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Debate continues over the harm of insider trading
The insider trading debate
Securities trading has generated some of the most sensational scandals in the popular business press. In one of the most publicized cases of insider trading, in the late 1980s Michael R. Milken and Ivan F. Boesky were sentenced to stiff prison terms and payment of enormous damage assessments and punitive penalties. However, at least among economists and legal scholars, insider trading remains a controversial economic transaction. A substantial body of academic and legal scholarship questions whether insider trading is even harmful, much less worthy of legal actions. ; The authors of this article explore the sources of the insider trading controversy and suggest a road map for blending the divergent scholarly opinions into a policy framework for regulating insider trading. They conclude that the divergence of opinion can be attributed primarily to disagreement over which effects of insider trading will have the most significant impacts on economic well-being. The voluminous literature suggests that designing effective policy on insider trading requires a detailed assessment of the structure of the economy, some sensitivity to cultural attitudes toward the appropriateness of such trading activity, and careful consideration of the enforcement costs associated with regulating trade.
AUTHORS: Noe, Thomas H.; Hu, Jie
Auditing the auditors: oversight or overkill?
A growing number of high-profile companies have had to restate their earnings at substantially lower levels to correct the prior use of "aggressive" and even fraudulent accounting practices. Because the companies auditors approved the original reports, policymakers have questioned the capacity of public accounting firms to promote fair financial reporting. In response, recent legislation has instituted several reforms, including the creation of the Public Company Accounting Oversight Board, which together with the Securities and Exchange Commission will investigate alleged lapses in accounting practices. But how much oversight is really necessary? Jeffery Gunther and Robert Moore examine recent events in the light of research findings. Based on this analysis, they conclude that market forces have tended, over time, to shape the role of auditors to match or correspond to the needs of investors in monitoring individual companies performance. Despite current sentiment to the contrary, substantial government involvement in the business of auditing appears to be needed only when other types of government intervention, such as bank deposit insurance, have already disrupted market-based incentives for effective audits. In the more typical situation, both government and industry policymakers should avoid restrictive measures that unnecessarily increase audit costs, instead taking into account market forces successful track record in disciplining ineffective auditors and promoting an effective audit function.>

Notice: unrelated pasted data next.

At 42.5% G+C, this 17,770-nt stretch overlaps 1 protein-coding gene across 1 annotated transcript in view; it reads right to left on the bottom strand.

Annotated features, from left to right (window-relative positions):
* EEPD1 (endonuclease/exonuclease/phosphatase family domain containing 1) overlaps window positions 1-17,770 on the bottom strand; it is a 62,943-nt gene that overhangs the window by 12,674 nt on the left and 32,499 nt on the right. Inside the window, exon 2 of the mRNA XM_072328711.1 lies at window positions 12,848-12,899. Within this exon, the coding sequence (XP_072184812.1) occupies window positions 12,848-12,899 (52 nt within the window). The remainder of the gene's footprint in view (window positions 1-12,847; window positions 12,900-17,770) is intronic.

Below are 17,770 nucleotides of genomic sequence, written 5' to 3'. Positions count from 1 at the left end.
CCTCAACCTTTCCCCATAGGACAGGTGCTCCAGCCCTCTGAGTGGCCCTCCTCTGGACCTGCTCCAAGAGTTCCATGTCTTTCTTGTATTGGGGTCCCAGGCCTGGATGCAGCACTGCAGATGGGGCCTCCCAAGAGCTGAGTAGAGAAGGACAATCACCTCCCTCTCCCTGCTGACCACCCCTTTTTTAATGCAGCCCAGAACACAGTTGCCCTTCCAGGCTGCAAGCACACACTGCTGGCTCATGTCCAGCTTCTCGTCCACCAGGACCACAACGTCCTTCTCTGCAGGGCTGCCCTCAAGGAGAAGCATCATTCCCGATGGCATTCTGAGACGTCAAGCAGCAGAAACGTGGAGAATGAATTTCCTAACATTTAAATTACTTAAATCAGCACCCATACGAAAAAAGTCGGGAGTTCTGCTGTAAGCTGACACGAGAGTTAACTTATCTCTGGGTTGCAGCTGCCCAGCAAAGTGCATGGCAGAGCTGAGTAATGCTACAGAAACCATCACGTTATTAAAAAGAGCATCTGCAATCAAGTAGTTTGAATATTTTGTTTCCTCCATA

AUTHORS: Moore, Robert R.; Gunther, Jeffery W.
Interview with Arthur Levitt
AUTHORS: Stern, Gary H.
Capital requirements of commercial and investment banks: contrasts in regulation
AUTHORS: Haberman, Gary
Factors affecting efforts to limit payments to AIG counterparties
Testimony before the Committee on Government Oversight and Reform, U.S. House of Representatives.
AUTHORS: Baxter, Thomas C.
Too big to fail: expectations and impact of extraordinary government intervention and the role of systemic risk in the financial crisis
Testimony before the Financial Crisis Inquiry Commission, Washington, D.C.
AUTHORS: Baxter, Thomas C.
Fixing wholesale funding to build a more stable financial system
Remarks at the New York Bankers Association's 2013 Annual Meeting & Economic Forum, The Waldorf Astoria, New York City.
AUTHORS: Dudley, William
Stock market reaction to financial statement certification by bank holding company CEOs
In 2002, the Securities and Exchange Commission mandated that the chief executive officers of large, publicly traded firms certify the accuracy of their company financial statements. In this paper, I investigate whether CEO certification has had a measurable effect on the stock market valuation of the forty-two bank holding companies subject to the SEC order. I find that these firms experienced a positive average abnormal return of 30 to 60 basis points on the day of certification-a result driven primarily by those BHCs that certified ahead of the SEC's deadline. Characteristics associated with greater opaqueness-BHC asset size, liquid asset holdings, and the extent of "risky" and information-intensive lending-are systematically associated with these certification day abnormal returns. In addition, average returns for not-yet-certifying BHCs were positive, though not statistically significant, on the first two certified, lending weak support to idea that early by some may have signaled investors other likely certify. Overall, results suggest requirement provided relevant information was thus an effective public policy tool, at least banking sector.
AUTHORS: Hirtle, Beverly